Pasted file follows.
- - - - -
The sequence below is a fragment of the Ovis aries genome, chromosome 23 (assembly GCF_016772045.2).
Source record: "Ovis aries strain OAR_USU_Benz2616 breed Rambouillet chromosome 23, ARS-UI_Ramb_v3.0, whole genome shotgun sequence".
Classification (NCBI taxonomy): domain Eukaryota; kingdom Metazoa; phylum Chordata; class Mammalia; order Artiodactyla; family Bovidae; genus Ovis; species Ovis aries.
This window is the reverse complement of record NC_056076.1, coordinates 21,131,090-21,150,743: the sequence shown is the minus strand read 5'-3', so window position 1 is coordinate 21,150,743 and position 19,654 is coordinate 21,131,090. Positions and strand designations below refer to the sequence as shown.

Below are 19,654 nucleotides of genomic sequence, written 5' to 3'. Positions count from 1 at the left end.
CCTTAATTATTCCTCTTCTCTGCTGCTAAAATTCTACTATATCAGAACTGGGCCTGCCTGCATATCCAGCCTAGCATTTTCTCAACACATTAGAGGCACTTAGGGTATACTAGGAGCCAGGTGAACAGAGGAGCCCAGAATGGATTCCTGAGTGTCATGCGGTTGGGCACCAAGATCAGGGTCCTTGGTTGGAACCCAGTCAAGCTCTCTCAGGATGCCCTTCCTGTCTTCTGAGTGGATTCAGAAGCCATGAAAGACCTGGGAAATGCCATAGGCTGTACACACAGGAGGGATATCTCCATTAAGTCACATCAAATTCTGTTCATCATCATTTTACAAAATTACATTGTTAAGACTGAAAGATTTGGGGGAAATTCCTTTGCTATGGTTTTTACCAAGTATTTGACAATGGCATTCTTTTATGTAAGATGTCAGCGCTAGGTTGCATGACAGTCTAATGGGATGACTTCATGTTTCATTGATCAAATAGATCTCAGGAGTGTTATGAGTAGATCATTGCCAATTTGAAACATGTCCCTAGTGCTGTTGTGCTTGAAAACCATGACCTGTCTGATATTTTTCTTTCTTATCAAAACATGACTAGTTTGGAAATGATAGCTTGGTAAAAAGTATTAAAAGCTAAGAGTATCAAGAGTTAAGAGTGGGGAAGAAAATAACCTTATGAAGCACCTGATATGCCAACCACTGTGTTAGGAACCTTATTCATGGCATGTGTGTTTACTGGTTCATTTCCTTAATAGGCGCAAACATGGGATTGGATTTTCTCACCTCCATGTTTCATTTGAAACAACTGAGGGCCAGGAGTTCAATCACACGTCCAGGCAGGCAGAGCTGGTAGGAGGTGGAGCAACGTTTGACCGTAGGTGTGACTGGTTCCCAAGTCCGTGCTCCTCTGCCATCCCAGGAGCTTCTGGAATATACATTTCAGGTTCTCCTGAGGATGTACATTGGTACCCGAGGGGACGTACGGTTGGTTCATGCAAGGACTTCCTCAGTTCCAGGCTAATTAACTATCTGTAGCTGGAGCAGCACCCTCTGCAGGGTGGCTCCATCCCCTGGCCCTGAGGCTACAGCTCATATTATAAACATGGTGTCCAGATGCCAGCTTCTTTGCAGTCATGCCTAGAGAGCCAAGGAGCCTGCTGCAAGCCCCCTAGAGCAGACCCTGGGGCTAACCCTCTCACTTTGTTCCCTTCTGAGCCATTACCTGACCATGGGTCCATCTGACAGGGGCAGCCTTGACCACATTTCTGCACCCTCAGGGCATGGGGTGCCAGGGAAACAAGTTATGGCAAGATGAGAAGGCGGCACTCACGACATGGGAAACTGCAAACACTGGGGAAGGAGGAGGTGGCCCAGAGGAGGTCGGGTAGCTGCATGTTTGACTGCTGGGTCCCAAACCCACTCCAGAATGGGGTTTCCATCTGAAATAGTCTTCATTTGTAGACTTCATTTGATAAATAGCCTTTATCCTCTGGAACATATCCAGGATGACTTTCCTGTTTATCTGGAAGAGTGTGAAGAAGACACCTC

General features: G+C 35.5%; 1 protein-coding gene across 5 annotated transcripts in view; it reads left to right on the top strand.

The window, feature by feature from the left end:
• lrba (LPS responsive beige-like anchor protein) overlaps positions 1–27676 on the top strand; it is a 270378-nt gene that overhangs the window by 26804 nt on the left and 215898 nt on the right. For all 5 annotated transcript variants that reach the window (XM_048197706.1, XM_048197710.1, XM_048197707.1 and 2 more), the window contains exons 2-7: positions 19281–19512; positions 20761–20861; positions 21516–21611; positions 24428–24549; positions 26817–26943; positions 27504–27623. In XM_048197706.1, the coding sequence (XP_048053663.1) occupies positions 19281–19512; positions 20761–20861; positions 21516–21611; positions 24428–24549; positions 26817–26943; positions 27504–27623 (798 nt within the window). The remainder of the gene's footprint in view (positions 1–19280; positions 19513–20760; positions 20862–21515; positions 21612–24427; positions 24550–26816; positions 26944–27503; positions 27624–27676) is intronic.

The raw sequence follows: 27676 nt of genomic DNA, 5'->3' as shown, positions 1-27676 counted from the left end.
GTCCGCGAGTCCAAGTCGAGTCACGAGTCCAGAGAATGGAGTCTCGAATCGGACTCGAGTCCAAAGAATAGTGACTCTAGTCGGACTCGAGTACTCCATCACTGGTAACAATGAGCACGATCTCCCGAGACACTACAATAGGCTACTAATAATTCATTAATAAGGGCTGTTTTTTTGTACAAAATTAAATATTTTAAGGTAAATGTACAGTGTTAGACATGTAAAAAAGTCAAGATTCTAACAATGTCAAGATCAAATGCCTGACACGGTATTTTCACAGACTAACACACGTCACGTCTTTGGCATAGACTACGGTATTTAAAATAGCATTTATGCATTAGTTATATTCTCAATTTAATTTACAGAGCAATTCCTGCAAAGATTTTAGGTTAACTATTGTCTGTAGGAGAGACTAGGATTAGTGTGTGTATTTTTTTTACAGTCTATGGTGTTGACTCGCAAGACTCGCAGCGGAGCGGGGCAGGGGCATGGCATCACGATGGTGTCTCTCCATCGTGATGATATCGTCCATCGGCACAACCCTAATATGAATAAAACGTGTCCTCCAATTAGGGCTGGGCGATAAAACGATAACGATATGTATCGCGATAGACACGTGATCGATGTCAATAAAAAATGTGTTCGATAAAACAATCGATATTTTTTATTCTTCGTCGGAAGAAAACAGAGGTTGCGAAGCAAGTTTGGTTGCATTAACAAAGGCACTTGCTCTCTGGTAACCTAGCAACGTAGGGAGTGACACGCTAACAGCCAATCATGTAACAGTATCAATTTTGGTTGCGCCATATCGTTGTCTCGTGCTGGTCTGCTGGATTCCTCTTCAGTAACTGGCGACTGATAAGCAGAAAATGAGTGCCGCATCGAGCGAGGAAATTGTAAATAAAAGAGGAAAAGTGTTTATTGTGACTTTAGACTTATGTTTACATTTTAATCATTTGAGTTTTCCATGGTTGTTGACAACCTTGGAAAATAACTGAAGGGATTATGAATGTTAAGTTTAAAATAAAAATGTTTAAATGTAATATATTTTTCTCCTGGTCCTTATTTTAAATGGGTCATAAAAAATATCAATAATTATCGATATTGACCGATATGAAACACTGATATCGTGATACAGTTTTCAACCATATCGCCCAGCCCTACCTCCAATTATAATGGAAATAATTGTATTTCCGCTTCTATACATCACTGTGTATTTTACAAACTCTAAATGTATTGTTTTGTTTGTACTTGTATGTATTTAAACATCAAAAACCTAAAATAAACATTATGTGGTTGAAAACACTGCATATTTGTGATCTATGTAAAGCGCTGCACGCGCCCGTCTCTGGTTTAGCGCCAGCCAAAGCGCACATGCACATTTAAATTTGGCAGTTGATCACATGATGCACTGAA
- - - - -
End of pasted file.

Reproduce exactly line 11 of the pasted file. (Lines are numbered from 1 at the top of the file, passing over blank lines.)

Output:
GTCCGCGAGTCCAAGTCGAGTCACGAGTCCAGAGAATGGAGTCTCGAATCGGACTCGAGTCCAAAGAATAGTGACTCTAGTCGGACTCGAGTACTCCATCACTGGTAACAATGAGCACGATCTCCCGAGACACTACAATAGGCTACTAATAATTCATTAATAAGGGCTGTTTTTTTGTACAAAATTAAATATTTTAAGGTAAATGTACAGTGTTAGACATGTAAAAAAGTCAAGATTCTAACAATGTCAAGATCAAATGCCTGACACGGTATTTTCACAGACTAACACACGTCACGTCTTTGGCATAGACTACGGTATTTAAAATAGCATTTATGCATTAGTTATATTCTCAATTTAATTTACAGAGCAATTCCTGCAAAGATTTTAGGTTAACTATTGTCTGTAGGAGAGACTAGGATTAGTGTGTGTATTTTTTTTACAGTCTATGGTGTTGACTCGCAAGACTCGCAGCGGAGCGGGGCAGGGGCATGGCATCACGATGGTGTCTCTCCATCGTGATGATATCGTCCATCGGCACAACCCTAATATGAATAAAACGTGTCCTCCAATTAGGGCTGGGCGATAAAACGATAACGATATGTATCGCGATAGACACGTGATCGATGTCAATAAAAAATGTGTTCGATAAAACAATCGATATTTTTTATTCTTCGTCGGAAGAAAACAGAGGTTGCGAAGCAAGTTTGGTTGCATTAACAAAGGCACTTGCTCTCTGGTAACCTAGCAACGTAGGGAGTGACACGCTAACAGCCAATCATGTAACAGTATCAATTTTGGTTGCGCCATATCGTTGTCTCGTGCTGGTCTGCTGGATTCCTCTTCAGTAACTGGCGACTGATAAGCAGAAAATGAGTGCCGCATCGAGCGAGGAAATTGTAAATAAAAGAGGAAAAGTGTTTATTGTGACTTTAGACTTATGTTTACATTTTAATCATTTGAGTTTTCCATGGTTGTTGACAACCTTGGAAAATAACTGAAGGGATTATGAATGTTAAGTTTAAAATAAAAATGTTTAAATGTAATATATTTTTCTCCTGGTCCTTATTTTAAATGGGTCATAAAAAATATCAATAATTATCGATATTGACCGATATGAAACACTGATATCGTGATACAGTTTTCAACCATATCGCCCAGCCCTACCTCCAATTATAATGGAAATAATTGTATTTCCGCTTCTATACATCACTGTGTATTTTACAAACTCTAAATGTATTGTTTTGTTTGTACTTGTATGTATTTAAACATCAAAAACCTAAAATAAACATTATGTGGTTGAAAACACTGCATATTTGTGATCTATGTAAAGCGCTGCACGCGCCCGTCTCTGGTTTAGCGCCAGCCAAAGCGCACATGCACATTTAAATTTGGCAGTTGATCACATGATGCACTGAA